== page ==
Austin Forey, Portfolio Manager of JPMorgan Emerging Markets Investment Trust, said: “We consider sustainability in the broadest sense, and see positive attributes in companies across the breadth of the portfolio. For example, Taiwan Semiconductor Manufacturing Company, the world leading semiconductor foundry, was one of the first emerging market companies to include the cost of carbon emissions in their financial analysis when building new foundries. Over the last year, EPAM Systems displayed social strength, introducing masks for medical professionals designed by EPAM Continuum. And in India, Housing Development Finance Corporation showed itself to be a good corporate citizen by committing 1.5 billion rupees to the PM-Cares Fund to support the government for its relief and rehabilitation measures towards the COVID-19 pandemic.”

What are portfolio companies doing to reduce carbon emissions?

Usman Ali, Partner and Head of ESG and Engagement at Mobius Investment Trust, said: “We have engaged with every portfolio company on environmental issues. This includes the initiation of reporting in line with Global Reporting Initiative (GRI) and Task Force on Climate-Related Financial Disclosures (TCFD) standards. Our holdings have made substantial progress on this, and as of June 2021, 62% of our portfolio companies have environmental reporting in place.

“Some of our holdings have clear three- and five-year climate change targets in place. For example, in June 2021, Yum China announced their commitment to the Science Based Targets Initiative. Previously, in 2018, Yum China set clear targets to reduce energy consumption and GHG emissions across their restaurants by an additional 10% compared to their 2017 baseline. This target was met in 2020. A new climate change strategy has been established to reduce energy, improve green building design and reduce water usage.”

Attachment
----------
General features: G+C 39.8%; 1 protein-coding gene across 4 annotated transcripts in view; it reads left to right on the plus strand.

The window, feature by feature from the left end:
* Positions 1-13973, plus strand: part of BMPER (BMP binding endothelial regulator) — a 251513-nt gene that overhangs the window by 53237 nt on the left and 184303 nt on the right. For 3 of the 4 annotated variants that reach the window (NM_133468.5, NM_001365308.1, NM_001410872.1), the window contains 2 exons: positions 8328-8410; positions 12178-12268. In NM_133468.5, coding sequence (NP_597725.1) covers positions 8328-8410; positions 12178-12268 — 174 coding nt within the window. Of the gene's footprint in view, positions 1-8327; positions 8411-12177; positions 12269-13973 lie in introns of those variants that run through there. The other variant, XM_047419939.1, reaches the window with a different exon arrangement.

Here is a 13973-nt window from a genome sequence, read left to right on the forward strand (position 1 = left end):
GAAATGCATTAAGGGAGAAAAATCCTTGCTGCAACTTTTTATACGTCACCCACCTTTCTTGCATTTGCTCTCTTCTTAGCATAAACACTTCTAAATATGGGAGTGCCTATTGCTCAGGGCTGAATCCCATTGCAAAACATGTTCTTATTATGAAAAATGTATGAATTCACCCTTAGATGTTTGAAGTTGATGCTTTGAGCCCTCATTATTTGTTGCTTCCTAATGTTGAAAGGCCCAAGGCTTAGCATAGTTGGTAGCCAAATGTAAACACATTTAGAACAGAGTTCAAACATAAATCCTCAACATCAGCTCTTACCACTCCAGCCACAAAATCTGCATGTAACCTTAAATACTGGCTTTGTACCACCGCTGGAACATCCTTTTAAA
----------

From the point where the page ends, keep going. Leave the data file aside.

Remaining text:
Austin Forey, Portfolio Manager of JPMorgan Emerging Markets Investment Trust, said: “Investing sustainably has always been an integral part of our research and investment approach, well before ESG factors became mainstream. We don’t hold, for example, energy stocks and miners, and haven’t for a long time. The trust’s portfolio naturally tilts towards industries with a significantly better-than-average carbon footprint, to use a common environmental yardstick. In fact, the carbon emissions of the trust’s investments amount to a mere one twentieth of that of the MSCI Emerging Markets Index. So, for every $1 million of investment in our portfolio, 8.2 tonnes of carbon emissions are generated per year. If you bought an ETF passively tracking the emerging market equity index, the same million dollars invested would produce 225 tonnes.”

ESG in emerging markets versus developed markets

Emily Fletcher, Co-Manager of BlackRock Frontiers Investment Trust, said: “Emerging and frontier markets are at a different point in their ESG journey than developed markets. We believe that the variability in quality and disclosure of ESG information in these markets requires an active investment approach in evaluating this data. The challenges with data quality and availability mean that we cannot solely rely on third-party providers and instead need to conduct our own proprietary ESG research as part of our fundamental bottom-up company research process. Societal values and concepts are not always consistent between developed and emerging/frontier markets, which necessitates a nuanced approach to ESG assessment and engagement.”

Usman Ali, Partner and Head of ESG and Engagement at Mobius Investment Trust, said: “There is no one-size-fits-all when it comes to ESG in emerging markets. Each country and sector is confronted with unique ESG challenges and opportunities. What is considered to be good practice in Brazil may not work in Taiwan. Executive compensation is a good example of this where regulations on stock options vary significantly across the world.